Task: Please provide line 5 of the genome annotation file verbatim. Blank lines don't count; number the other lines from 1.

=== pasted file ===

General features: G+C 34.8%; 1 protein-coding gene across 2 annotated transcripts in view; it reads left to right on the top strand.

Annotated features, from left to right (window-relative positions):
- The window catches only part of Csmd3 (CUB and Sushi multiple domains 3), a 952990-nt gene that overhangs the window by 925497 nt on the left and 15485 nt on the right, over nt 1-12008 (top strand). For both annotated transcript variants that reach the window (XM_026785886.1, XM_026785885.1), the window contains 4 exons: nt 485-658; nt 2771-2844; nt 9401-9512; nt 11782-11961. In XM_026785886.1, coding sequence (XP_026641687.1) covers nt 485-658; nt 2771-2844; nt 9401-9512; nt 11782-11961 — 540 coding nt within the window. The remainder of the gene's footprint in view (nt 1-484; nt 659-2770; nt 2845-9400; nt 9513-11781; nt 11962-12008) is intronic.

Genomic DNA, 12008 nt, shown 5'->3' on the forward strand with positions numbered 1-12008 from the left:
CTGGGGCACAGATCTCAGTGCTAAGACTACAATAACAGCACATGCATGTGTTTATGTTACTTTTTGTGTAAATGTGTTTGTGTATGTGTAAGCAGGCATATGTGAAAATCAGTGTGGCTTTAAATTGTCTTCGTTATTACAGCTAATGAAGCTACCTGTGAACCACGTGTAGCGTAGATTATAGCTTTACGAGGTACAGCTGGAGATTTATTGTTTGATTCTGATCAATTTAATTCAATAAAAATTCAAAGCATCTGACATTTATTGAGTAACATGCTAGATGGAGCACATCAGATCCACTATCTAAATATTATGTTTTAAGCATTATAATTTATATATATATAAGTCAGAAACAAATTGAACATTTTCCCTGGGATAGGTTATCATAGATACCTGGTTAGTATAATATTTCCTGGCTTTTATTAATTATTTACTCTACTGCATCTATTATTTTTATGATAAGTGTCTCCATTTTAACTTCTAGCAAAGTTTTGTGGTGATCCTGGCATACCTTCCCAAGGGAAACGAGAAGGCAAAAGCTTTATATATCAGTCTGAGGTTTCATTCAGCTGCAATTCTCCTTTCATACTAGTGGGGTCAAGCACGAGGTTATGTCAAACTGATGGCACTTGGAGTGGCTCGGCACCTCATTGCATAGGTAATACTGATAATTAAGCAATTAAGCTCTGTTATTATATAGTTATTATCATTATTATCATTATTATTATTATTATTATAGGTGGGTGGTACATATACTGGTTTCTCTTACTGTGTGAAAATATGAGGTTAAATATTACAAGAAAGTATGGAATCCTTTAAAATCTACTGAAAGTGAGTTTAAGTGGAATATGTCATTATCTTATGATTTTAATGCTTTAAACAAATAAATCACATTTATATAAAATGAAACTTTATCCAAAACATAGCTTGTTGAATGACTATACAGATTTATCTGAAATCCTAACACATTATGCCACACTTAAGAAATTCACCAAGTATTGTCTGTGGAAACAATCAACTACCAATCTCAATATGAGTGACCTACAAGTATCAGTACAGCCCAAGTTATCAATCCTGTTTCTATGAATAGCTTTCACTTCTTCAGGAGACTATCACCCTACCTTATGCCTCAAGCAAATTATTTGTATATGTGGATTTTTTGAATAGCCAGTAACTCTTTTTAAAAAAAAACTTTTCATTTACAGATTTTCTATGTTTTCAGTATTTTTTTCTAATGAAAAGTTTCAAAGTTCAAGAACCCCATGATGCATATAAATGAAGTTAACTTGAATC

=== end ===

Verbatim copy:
CTGGGGCACAGATCTCAGTGCTAAGACTACAATAACAGCACATGCATGTGTTTATGTTACTTTTTGTGTAAATGTGTTTGTGTATGTGTAAGCAGGCATATGTGAAAATCAGTGTGGCTTTAAATTGTCTTCGTTATTACAGCTAATGAAGCTACCTGTGAACCACGTGTAGCGTAGATTATAGCTTTACGAGGTACAGCTGGAGATTTATTGTTTGATTCTGATCAATTTAATTCAATAAAAATTCAAAGCATCTGACATTTATTGAGTAACATGCTAGATGGAGCACATCAGATCCACTATCTAAATATTATGTTTTAAGCATTATAATTTATATATATATAAGTCAGAAACAAATTGAACATTTTCCCTGGGATAGGTTATCATAGATACCTGGTTAGTATAATATTTCCTGGCTTTTATTAATTATTTACTCTACTGCATCTATTATTTTTATGATAAGTGTCTCCATTTTAACTTCTAGCAAAGTTTTGTGGTGATCCTGGCATACCTTCCCAAGGGAAACGAGAAGGCAAAAGCTTTATATATCAGTCTGAGGTTTCATTCAGCTGCAATTCTCCTTTCATACTAGTGGGGTCAAGCACGAGGTTATGTCAAACTGATGGCACTTGGAGTGGCTCGGCACCTCATTGCATAGGTAATACTGATAATTAAGCAATTAAGCTCTGTTATTATATAGTTATTATCATTATTATCATTATTATTATTATTATTATAGGTGGGTGGTACATATACTGGTTTCTCTTACTGTGTGAAAATATGAGGTTAAATATTACAAGAAAGTATGGAATCCTTTAAAATCTACTGAAAGTGAGTTTAAGTGGAATATGTCATTATCTTATGATTTTAATGCTTTAAACAAATAAATCACATTTATATAAAATGAAACTTTATCCAAAACATAGCTTGTTGAATGACTATACAGATTTATCTGAAATCCTAACACATTATGCCACACTTAAGAAATTCACCAAGTATTGTCTGTGGAAACAATCAACTACCAATCTCAATATGAGTGACCTACAAGTATCAGTACAGCCCAAGTTATCAATCCTGTTTCTATGAATAGCTTTCACTTCTTCAGGAGACTATCACCCTACCTTATGCCTCAAGCAAATTATTTGTATATGTGGATTTTTTGAATAGCCAGTAACTCTTTTTAAAAAAAAACTTTTCATTTACAGATTTTCTATGTTTTCAGTATTTTTTTCTAATGAAAAGTTTCAAAGTTCAAGAACCCCATGATGCATATAAATGAAGTTAACTTGAATC